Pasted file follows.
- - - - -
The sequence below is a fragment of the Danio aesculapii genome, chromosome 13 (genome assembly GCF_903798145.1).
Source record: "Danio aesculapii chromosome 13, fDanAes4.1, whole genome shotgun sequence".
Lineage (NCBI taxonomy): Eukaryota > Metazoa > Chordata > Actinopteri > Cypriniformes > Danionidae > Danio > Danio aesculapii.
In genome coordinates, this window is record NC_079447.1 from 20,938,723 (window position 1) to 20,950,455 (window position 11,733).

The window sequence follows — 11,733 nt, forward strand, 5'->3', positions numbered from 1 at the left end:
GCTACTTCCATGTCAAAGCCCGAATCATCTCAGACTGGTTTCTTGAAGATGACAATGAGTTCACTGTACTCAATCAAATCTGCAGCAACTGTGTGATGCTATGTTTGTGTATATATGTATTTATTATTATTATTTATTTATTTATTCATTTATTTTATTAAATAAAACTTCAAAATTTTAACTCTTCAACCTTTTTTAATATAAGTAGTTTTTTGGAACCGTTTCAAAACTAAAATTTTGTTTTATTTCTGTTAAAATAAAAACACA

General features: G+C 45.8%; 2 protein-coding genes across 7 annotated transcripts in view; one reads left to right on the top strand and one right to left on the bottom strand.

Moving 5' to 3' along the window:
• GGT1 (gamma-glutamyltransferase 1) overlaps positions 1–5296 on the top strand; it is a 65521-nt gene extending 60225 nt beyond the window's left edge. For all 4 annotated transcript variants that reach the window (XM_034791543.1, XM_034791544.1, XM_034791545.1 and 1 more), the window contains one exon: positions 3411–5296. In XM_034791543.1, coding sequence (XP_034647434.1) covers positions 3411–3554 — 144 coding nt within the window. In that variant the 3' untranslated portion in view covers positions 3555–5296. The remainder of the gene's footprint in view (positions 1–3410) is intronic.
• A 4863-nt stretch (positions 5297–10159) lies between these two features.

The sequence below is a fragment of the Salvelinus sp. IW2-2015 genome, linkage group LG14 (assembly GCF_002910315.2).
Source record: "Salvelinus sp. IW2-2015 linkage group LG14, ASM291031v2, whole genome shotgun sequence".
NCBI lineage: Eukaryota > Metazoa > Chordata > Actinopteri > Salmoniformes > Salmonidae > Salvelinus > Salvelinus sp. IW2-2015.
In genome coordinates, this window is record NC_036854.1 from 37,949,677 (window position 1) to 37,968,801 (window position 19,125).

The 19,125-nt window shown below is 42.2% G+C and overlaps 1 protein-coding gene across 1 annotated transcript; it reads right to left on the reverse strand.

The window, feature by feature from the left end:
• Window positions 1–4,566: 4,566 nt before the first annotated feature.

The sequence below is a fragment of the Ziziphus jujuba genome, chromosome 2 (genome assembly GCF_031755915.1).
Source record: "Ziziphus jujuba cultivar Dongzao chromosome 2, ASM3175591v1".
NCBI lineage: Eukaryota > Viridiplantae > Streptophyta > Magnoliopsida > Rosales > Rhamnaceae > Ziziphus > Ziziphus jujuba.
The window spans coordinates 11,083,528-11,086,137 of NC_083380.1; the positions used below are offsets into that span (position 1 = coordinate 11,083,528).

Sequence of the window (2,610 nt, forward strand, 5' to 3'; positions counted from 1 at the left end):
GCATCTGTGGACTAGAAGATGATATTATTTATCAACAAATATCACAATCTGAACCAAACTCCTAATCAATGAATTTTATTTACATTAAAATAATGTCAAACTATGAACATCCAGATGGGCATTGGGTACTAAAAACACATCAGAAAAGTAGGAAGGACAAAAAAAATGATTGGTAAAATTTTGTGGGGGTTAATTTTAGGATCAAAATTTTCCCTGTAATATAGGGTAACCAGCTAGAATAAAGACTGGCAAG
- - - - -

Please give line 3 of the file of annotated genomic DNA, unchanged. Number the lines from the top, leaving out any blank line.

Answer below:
Lineage (NCBI taxonomy): Eukaryota > Metazoa > Chordata > Actinopteri > Cypriniformes > Danionidae > Danio > Danio aesculapii.